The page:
The government issues dietary guidelines every five years to encourage Americans to eat healthier.  These guidelines are routinely integrated into school lunch meal patterns and other federal feeding programs.  The dietary guidelines advisory panel to USDA and Health and Human Services has been advocating including guidelines this year about what’s supposedly healthy for the environment as well.   They recommend “compatibility and overlap” between what’s good for health and good for the environment.  Introducing undefined “sustainability” into nutrition guidance by the federal government raises scientific and policy questions ripe for Congress oversight.  Responding to outcries from producers and Congress, USDA announced on December 5 the advisory panel will not recommend environmental impact of food production in the updated national dietary guidelines

Food labeling will be on the agenda for several Congressional committees.  The Food and Drug Administration (FDA) will have to defend its new rule requiring calorie labeling at chain restaurants, grocery stores, convenience stores and theaters.  The Genetically Modified Organism (GMO) labeling debate will certainly continue.  Following Vermont’s passage of mandatory GMO labeling requirements and several close votes on state ballot initiatives, both Democrat and Republican members of the House are considering legislation would prevent states from setting their own standards while reiterating FDA’s authority over food labeling.  At the same time, public policy gurus are asking why GMO activists are demanding foods be labeled as possibly containing GMOs, instead of asking for labels on foods that can be certified not contain GMO ingredients, such as “GMO Free” (like “Gluten Free”)?


Trade agreements may be the most promising area of cooperation between the President and both Republicans and Democrats on the Hill.  Washington has not been able to agree on a major bipartisan trade agreement in the last 20 years.  Fast-track Trade Promotion Authority (TPA), the Tran- Pacific Partnership (TPP) and the Transatlantic Trade and Investment Partnership (TTIP) all have a shot of moving in 2015.  The U.S. food production chain from producers to agribusiness to processors and manufacturers are mostly quite supportive trade pacts that give the American business a fair opportunity to buy and sell abroad.  Prior trade agreements have generally been good for agriculture.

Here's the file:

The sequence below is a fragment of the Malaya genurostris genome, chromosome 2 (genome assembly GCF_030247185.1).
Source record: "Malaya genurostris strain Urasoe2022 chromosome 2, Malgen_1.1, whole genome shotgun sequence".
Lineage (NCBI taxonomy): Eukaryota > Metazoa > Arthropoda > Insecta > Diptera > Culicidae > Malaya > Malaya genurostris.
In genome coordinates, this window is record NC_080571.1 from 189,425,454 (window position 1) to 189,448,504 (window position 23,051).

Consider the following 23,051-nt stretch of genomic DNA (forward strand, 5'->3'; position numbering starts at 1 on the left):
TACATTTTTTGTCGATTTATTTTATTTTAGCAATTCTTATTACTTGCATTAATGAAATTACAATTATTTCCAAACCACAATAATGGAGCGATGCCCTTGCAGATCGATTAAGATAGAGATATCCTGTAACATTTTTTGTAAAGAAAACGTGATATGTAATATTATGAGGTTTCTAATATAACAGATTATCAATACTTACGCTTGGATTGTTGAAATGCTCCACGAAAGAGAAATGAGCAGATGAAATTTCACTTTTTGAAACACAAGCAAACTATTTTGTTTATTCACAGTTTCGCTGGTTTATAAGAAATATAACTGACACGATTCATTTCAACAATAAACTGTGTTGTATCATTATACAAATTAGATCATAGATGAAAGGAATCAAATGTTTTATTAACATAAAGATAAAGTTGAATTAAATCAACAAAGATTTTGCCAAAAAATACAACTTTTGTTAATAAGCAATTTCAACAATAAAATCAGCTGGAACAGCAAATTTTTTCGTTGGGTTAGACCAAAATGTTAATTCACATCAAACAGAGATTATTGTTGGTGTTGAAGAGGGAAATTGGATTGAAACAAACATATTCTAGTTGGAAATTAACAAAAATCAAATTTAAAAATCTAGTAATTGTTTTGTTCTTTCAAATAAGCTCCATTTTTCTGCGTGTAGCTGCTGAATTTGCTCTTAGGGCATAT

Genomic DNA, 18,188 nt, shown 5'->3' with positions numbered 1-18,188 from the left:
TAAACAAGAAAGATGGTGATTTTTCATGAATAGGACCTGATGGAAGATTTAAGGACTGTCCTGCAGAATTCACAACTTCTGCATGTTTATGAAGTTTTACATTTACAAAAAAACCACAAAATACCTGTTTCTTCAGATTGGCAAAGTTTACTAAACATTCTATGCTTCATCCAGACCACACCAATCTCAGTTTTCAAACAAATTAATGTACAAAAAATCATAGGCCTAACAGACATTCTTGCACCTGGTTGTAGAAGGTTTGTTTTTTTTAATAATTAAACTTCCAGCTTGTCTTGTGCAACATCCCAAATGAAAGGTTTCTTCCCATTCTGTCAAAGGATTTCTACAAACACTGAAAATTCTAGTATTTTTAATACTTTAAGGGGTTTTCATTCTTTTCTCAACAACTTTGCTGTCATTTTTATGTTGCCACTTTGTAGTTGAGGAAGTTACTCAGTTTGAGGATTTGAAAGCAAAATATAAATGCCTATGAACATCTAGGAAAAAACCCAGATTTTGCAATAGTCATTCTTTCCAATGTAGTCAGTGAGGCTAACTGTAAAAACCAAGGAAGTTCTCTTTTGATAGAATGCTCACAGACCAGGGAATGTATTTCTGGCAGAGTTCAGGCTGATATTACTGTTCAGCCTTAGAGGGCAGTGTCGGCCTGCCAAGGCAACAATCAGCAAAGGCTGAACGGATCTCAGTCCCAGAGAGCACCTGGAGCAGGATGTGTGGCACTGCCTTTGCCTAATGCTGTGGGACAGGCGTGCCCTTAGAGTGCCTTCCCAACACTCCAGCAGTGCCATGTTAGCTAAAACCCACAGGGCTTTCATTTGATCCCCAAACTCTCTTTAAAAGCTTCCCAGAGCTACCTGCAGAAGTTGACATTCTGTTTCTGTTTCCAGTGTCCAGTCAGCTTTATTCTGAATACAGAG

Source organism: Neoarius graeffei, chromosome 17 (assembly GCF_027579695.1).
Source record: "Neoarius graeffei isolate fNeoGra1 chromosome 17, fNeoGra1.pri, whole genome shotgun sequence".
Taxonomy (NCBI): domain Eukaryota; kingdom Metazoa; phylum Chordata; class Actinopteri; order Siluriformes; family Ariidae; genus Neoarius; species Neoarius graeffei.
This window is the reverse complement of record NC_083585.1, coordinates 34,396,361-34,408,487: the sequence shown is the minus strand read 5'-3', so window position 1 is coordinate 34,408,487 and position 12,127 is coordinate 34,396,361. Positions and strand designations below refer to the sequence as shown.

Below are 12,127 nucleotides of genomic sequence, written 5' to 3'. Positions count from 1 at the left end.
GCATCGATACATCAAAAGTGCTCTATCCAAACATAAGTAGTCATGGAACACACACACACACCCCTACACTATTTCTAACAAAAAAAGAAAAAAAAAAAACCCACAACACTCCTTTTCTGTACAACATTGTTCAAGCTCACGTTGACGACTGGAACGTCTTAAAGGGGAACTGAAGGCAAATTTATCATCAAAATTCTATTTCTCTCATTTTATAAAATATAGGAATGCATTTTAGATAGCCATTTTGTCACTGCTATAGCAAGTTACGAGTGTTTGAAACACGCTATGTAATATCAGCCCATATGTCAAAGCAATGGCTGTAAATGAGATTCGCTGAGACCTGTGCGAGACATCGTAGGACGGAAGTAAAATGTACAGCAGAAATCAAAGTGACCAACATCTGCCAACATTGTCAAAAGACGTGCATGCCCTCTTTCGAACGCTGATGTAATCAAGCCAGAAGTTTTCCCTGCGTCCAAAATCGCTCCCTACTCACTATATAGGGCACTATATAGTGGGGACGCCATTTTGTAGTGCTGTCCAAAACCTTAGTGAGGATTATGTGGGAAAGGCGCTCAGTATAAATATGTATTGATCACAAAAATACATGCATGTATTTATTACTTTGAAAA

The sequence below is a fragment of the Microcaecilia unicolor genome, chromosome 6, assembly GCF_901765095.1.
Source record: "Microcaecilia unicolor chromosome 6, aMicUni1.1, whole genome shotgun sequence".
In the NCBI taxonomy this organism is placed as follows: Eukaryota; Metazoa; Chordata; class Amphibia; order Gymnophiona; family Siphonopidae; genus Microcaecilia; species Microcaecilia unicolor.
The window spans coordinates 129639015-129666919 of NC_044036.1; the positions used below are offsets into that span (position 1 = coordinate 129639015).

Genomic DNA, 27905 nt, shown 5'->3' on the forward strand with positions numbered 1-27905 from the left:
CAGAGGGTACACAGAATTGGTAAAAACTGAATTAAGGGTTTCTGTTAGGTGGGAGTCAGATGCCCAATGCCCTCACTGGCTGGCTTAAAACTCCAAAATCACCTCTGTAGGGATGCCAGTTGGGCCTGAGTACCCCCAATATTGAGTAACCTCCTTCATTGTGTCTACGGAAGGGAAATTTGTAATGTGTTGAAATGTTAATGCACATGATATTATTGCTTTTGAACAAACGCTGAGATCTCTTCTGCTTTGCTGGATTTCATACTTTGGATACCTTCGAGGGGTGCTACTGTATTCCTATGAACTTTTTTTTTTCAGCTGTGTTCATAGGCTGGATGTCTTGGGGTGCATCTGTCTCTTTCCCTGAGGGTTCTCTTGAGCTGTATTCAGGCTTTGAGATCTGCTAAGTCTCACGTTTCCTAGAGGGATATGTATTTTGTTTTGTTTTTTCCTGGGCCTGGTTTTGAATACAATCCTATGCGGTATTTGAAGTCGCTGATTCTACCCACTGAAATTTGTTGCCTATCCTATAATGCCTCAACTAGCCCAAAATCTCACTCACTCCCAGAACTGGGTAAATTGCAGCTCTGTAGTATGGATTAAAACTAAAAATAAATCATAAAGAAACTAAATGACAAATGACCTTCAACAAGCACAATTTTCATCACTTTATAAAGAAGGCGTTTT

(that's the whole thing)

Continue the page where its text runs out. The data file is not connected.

Tax Reform

Tax reform has bipartisan support around the idea that existing tax laws need major reform.  How those reforms will take place, though, is another question.  Can Republicans, Democrats and the White House agree in some of the most controversial areas needing major reform?  Three specific tax provisions will likely get the most attention over the next couple years.

Corporate Tax Rates.   Republican leaders and President Obama both support reducing the current top tax rate of 35%, which is the highest among nations with the world’s largest economies, to the 25-28% range.  The devil will be in the details and the specific ways to keep the various proposals overall impact revenue –neutral could become major sticking points.

International Taxes.  Tax treatment of multinational corporations has become a huge issue.  Major multinational U.S. corporations are using tax-motivated strategies to shift their tax homes, and therefore their taxes on profits, to more favorable foreign jurisdictions.  Any tax reform package will likely seek long term solutions to this loop hole.

Individual Income Taxes.  The Republican Congress wants to restore the lower individual tax rates that expired at the end of 2012.  Yet the general population appears to be sharply divided on whether tax hikes or cuts make better economic policy at this time.  The last major comprehensive tax reform compromise back in 1986 used a combination of lower rates and reduced tax breaks to spur both sides to the bargaining table.         

Gas Taxes.  Congress may be open to negotiating a gas tax increase in order to pay for the highway infrastructure bill that expires in May.


Immigration activists on all sides will be pushing Congress to legislate comprehensive immigration reform.  Last month, a federal judge in Pennsylvania ruled parts of President Obama’s immigration executive actions violated the separation of powers provided for in the Constitution.  Several more legal challenges, including one by two-dozen states, are pending before federal courts.